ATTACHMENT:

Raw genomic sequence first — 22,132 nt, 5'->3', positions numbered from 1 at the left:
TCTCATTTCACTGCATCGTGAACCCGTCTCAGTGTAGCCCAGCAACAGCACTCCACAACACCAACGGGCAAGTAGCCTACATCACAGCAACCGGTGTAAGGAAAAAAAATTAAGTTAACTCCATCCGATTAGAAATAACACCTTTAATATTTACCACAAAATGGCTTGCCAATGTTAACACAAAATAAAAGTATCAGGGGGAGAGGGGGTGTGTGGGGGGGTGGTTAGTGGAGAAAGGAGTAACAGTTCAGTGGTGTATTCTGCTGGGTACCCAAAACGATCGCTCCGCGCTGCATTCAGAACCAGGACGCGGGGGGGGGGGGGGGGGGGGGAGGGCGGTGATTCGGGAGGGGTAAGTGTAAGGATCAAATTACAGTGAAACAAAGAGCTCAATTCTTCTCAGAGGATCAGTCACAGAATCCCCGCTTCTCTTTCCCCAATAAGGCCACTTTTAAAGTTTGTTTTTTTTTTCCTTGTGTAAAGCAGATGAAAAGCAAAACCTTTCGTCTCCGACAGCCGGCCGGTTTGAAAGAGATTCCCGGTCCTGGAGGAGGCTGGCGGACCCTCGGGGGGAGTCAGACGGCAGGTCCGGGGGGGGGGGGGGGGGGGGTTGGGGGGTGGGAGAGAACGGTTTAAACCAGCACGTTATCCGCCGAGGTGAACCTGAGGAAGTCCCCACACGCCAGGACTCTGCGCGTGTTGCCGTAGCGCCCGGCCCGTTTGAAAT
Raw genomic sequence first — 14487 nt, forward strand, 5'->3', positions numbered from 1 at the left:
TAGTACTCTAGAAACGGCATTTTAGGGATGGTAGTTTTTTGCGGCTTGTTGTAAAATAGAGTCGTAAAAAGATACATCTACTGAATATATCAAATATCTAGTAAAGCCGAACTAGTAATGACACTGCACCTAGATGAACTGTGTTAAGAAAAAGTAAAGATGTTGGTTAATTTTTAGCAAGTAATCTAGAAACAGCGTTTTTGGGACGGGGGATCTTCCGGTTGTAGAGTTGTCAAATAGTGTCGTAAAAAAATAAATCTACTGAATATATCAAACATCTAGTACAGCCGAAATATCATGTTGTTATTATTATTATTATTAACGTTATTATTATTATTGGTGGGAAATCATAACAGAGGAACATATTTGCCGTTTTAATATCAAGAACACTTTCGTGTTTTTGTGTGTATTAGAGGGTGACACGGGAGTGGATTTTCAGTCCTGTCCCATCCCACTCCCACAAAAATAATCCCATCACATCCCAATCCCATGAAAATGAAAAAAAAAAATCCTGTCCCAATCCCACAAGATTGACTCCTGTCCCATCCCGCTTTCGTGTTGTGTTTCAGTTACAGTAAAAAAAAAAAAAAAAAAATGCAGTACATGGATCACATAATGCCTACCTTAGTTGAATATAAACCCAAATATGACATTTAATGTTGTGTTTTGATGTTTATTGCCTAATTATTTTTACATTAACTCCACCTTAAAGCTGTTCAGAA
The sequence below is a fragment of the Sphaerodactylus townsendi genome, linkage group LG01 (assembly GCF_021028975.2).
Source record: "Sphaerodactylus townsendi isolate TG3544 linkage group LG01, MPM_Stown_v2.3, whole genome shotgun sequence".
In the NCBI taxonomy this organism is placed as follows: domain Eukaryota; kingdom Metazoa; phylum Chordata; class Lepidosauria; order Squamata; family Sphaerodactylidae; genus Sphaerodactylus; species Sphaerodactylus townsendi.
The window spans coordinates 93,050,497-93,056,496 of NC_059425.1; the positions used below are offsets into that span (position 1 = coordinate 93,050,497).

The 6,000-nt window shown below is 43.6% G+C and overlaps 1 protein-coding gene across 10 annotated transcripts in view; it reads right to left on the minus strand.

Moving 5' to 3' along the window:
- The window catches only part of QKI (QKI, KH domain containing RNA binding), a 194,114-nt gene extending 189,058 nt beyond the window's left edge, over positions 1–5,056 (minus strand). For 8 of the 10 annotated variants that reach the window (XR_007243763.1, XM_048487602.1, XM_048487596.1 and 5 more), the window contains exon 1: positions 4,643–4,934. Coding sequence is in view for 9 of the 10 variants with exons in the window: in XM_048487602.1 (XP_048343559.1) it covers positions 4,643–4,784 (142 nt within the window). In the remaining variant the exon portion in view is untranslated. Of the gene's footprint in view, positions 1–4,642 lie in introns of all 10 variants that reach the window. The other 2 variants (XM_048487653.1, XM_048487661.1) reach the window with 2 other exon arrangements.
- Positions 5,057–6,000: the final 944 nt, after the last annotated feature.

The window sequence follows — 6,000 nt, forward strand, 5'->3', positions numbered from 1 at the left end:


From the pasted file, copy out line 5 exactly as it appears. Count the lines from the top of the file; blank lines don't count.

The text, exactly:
The sequence below is a fragment of the Sphaerodactylus townsendi genome, linkage group LG01 (assembly GCF_021028975.2).